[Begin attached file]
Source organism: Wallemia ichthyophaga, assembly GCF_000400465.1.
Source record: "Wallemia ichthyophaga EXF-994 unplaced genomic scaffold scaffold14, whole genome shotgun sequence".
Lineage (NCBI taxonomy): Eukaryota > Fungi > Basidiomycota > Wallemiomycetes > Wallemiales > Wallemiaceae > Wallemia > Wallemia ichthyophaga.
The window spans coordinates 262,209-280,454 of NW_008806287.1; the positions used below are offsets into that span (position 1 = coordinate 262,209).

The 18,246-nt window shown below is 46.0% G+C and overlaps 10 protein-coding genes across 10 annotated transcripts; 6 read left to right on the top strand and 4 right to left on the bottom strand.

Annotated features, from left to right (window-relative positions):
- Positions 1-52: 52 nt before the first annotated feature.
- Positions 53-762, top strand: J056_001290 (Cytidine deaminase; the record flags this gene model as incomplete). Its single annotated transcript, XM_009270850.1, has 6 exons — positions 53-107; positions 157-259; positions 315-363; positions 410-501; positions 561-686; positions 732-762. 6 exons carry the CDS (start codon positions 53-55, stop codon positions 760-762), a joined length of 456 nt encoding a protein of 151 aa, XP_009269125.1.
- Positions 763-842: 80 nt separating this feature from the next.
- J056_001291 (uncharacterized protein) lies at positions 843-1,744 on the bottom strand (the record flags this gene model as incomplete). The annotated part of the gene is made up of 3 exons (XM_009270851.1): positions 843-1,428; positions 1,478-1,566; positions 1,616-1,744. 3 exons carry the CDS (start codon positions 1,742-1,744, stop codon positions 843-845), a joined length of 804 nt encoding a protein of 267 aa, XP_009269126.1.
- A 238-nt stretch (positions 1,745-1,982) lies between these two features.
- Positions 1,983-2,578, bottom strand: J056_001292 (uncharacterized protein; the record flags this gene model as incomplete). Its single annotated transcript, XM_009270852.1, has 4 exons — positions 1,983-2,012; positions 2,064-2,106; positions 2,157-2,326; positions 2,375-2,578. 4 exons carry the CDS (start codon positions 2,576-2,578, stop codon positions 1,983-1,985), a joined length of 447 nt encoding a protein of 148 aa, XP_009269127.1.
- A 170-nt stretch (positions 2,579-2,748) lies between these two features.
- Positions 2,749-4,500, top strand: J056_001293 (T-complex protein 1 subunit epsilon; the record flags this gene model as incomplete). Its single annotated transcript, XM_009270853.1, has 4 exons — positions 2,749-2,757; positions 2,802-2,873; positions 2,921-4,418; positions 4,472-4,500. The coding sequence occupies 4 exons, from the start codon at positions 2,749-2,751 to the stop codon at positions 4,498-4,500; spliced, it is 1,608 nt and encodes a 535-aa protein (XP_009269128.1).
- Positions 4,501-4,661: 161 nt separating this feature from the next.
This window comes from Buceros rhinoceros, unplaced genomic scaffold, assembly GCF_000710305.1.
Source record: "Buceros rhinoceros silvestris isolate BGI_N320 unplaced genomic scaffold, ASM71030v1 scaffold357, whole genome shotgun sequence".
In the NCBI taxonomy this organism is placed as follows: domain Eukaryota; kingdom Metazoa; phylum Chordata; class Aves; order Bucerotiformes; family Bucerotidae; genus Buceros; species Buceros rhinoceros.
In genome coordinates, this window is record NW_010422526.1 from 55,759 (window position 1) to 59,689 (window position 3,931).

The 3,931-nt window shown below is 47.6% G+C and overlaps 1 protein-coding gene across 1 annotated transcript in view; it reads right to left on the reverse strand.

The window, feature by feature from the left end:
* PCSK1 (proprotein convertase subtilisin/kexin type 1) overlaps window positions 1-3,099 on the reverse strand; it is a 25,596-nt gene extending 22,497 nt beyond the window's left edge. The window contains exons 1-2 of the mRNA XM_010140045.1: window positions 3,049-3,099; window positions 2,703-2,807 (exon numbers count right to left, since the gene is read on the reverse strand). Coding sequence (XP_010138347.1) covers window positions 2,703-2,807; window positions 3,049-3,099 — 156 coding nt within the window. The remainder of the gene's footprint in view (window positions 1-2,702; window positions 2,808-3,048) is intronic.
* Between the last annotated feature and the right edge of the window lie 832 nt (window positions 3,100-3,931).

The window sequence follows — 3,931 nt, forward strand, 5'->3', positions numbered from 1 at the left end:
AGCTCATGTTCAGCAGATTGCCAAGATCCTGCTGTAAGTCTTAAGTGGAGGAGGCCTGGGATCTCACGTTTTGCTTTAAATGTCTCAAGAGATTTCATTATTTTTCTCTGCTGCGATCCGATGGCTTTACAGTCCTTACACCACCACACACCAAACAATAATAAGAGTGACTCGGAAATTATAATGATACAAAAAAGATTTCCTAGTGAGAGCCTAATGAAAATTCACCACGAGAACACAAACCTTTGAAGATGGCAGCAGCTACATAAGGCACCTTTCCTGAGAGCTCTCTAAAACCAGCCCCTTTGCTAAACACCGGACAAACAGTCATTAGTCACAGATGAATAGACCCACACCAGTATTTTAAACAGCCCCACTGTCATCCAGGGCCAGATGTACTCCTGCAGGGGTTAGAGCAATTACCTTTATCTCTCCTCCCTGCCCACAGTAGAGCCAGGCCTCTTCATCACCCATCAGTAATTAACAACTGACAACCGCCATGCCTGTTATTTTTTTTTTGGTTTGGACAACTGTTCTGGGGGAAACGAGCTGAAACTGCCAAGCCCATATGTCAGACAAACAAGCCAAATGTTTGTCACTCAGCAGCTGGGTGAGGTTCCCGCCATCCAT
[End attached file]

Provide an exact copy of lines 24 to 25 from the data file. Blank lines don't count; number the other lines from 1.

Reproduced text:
The window sequence follows — 3,931 nt, forward strand, 5'->3', positions numbered from 1 at the left end:
AGCTCATGTTCAGCAGATTGCCAAGATCCTGCTGTAAGTCTTAAGTGGAGGAGGCCTGGGATCTCACGTTTTGCTTTAAATGTCTCAAGAGATTTCATTATTTTTCTCTGCTGCGATCCGATGGCTTTACAGTCCTTACACCACCACACACCAAACAATAATAAGAGTGACTCGGAAATTATAATGATACAAAAAAGATTTCCTAGTGAGAGCCTAATGAAAATTCACCACGAGAACACAAACCTTTGAAGATGGCAGCAGCTACATAAGGCACCTTTCCTGAGAGCTCTCTAAAACCAGCCCCTTTGCTAAACACCGGACAAACAGTCATTAGTCACAGATGAATAGACCCACACCAGTATTTTAAACAGCCCCACTGTCATCCAGGGCCAGATGTACTCCTGCAGGGGTTAGAGCAATTACCTTTATCTCTCCTCCCTGCCCACAGTAGAGCCAGGCCTCTTCATCACCCATCAGTAATTAACAACTGACAACCGCCATGCCTGTTATTTTTTTTTTGGTTTGGACAACTGTTCTGGGGGAAACGAGCTGAAACTGCCAAGCCCATATGTCAGACAAACAAGCCAAATGTTTGTCACTCAGCAGCTGGGTGAGGTTCCCGCCATCCAT